The stats in this section relate to the general subject area/s at this university – not this specific course. We show this where there isn't enough data about the course, or where this is the most detailed info available to us.

Health and social care

What are graduates doing after six months?

This is what graduates told us they were doing (and earning), shortly after completing their course. We've crunched the numbers to show you if these immediate prospects are high, medium or low, compared to those studying this subject/s at other universities.

£17,000
low
Average annual salary
95%
med
Employed or in further education
37%
low
Employed in a role where degree was essential or beneficial

Top job areas of graduates

61%
Welfare professionals
8%
Teaching and educational professionals
8%
Welfare and housing associate professionals
What do graduate employment figures really tell you?

What about your long term prospects?

Looking further ahead, below is a rough guide for what graduates went on to earn.

Health and welfare

The graph shows median earnings of graduates who achieved a degree in this subject area one, three and five years after graduating from here.

£17k

£17k

£18k

£18k

£21k

£21k

Note: this data only looks at employees (and not those who are self-employed or also studying) and covers a broad sample of graduates and the various paths they've taken, which might not always be a direct result of their degree.

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This is what the university has told Ucas about the criteria they expect applicants to satisfy; some may be compulsory, others may be preferable.

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This is the percentage of applicants to this course who received an offer last year, through Ucas.

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This is what the university has told Ucas about the course. Use it to get a quick idea about what makes it unique compared to similar courses, elsewhere.

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Course location and department:

This is what the university has told Ucas about the course. Use it to get a quick idea about what makes it unique compared to similar courses, elsewhere.

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Teaching Excellence Framework (TEF):

We've received this information from the Department for Education, via Ucas. This is how the university as a whole has been rated for its quality of teaching: gold silver or bronze. Note, not all universities have taken part in the TEF.

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This information comes from the National Student Survey, an annual student survey of final-year students. You can use this to see how satisfied students studying this subject area at this university, are (not the individual course).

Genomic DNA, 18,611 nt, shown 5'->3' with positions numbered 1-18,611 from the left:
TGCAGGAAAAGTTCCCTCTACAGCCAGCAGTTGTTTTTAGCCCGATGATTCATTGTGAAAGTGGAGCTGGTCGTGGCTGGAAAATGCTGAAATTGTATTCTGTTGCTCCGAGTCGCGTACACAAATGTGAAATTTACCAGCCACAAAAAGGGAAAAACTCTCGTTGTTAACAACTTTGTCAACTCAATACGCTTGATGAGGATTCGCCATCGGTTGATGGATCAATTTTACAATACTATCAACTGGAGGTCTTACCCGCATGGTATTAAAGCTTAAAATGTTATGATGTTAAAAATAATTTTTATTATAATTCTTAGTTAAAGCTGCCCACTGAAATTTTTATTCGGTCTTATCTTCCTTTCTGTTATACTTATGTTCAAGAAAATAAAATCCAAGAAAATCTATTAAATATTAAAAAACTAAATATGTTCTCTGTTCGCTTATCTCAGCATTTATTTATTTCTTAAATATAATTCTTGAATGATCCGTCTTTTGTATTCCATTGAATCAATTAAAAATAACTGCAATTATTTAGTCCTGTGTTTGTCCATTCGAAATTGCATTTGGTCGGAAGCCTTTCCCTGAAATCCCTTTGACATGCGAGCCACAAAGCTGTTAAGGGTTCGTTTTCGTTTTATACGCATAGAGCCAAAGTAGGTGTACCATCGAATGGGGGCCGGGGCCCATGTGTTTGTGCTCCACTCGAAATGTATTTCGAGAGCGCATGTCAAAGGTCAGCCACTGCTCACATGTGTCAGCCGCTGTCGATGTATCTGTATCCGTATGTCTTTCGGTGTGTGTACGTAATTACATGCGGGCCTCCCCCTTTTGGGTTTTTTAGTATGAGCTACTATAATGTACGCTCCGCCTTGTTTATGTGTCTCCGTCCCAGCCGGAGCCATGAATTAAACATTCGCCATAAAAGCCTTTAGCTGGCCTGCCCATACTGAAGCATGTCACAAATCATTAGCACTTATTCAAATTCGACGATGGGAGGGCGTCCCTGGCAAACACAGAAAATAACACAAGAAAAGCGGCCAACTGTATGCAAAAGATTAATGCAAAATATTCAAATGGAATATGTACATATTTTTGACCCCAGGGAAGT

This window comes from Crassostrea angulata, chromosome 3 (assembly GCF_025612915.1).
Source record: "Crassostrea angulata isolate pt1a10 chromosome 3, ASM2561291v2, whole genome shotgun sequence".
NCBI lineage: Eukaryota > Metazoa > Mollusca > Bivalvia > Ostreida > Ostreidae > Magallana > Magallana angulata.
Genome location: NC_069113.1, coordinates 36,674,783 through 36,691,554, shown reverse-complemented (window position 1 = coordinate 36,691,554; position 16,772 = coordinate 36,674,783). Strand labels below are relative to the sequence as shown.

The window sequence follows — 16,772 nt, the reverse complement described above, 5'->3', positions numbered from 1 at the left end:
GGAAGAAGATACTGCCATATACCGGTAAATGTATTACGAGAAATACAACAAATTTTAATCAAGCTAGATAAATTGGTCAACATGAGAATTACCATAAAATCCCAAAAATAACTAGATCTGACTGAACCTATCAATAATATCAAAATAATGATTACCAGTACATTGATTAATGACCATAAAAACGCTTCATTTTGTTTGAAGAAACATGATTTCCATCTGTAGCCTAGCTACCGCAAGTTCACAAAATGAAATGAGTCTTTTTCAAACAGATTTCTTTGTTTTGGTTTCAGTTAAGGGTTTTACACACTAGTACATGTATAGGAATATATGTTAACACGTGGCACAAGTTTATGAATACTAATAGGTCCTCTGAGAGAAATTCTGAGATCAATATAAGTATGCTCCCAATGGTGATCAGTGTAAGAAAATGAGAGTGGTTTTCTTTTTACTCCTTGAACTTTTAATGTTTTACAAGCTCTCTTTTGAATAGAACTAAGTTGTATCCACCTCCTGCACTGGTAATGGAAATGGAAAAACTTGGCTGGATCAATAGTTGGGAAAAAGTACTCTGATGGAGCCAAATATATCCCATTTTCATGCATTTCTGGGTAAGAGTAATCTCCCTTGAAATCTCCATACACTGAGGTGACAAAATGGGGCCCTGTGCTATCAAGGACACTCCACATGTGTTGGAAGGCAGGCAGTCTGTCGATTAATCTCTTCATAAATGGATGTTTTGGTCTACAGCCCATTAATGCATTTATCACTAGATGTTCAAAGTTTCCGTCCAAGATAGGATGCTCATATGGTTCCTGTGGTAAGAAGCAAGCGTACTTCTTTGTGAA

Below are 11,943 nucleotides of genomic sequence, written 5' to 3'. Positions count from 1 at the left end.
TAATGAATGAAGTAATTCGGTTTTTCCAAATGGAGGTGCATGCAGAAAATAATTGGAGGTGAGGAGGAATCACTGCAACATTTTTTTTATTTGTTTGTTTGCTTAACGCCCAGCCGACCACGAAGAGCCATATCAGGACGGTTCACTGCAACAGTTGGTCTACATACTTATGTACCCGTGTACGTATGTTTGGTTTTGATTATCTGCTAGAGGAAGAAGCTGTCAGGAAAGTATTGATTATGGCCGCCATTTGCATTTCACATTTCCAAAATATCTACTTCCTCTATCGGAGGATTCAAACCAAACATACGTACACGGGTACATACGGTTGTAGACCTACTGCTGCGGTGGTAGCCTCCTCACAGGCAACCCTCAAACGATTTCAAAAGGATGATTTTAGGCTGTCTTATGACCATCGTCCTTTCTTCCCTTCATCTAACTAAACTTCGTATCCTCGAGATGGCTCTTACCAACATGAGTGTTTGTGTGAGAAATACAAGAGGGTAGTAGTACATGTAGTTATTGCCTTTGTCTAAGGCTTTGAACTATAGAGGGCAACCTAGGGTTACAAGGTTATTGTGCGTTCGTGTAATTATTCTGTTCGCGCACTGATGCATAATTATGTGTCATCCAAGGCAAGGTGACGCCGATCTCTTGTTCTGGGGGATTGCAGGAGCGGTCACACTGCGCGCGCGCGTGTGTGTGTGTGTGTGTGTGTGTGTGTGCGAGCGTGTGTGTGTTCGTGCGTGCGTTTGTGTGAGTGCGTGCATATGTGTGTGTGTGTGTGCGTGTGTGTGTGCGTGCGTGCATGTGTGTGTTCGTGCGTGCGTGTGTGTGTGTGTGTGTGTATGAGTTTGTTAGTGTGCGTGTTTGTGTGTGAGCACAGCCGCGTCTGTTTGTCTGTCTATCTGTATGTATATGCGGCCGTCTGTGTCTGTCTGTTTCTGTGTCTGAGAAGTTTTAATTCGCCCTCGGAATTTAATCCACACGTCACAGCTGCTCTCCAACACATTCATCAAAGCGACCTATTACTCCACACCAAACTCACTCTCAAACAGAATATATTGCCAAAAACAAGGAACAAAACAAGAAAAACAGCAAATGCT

We calculate a mean rating of all responses to indicate whether this is high, medium or low compared to the same subject area at other universities.

Have a question about this info? Learn more here

This information is from the Higher Education Statistics Agency (HESA).

You can use this to get an idea of who you might share a lecture with and how they progressed in this subject, here. It's also worth comparing typical A-level subjects and grades students achieved with the current course entry requirements; similarities or differences here could indicate how flexible (or not) a university might be.

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Post-six month graduation stats:

This is from the Destinations of Leavers from Higher Education Survey, based on responses from graduates who studied the same subject area here.

It offers a snapshot of what grads went on to do six months later, what they were earning on average, and whether they felt their degree helped them obtain a 'graduate role'. We calculate a mean rating to indicate if this is high, medium or low compared to other universities.

Have a question about this info? Learn more here

Graduate field commentary:

The Higher Education Careers Services Unit have provided some further context for all graduates in this subject area, including details that numbers alone might not show

Have a question about this info? Learn more here

The Longitudinal Educational Outcomes dataset combines HRMC earnings data with student records from the Higher Education Statistics Agency.

While there are lots of factors at play when it comes to your future earnings, use this as a rough timeline of what graduates in this subject area were earning on average one, three and five years later. Can you see a steady increase in salary, or did grads need some experience under their belt before seeing a nice bump up in their pay packet?

Have a question about this info? Learn more here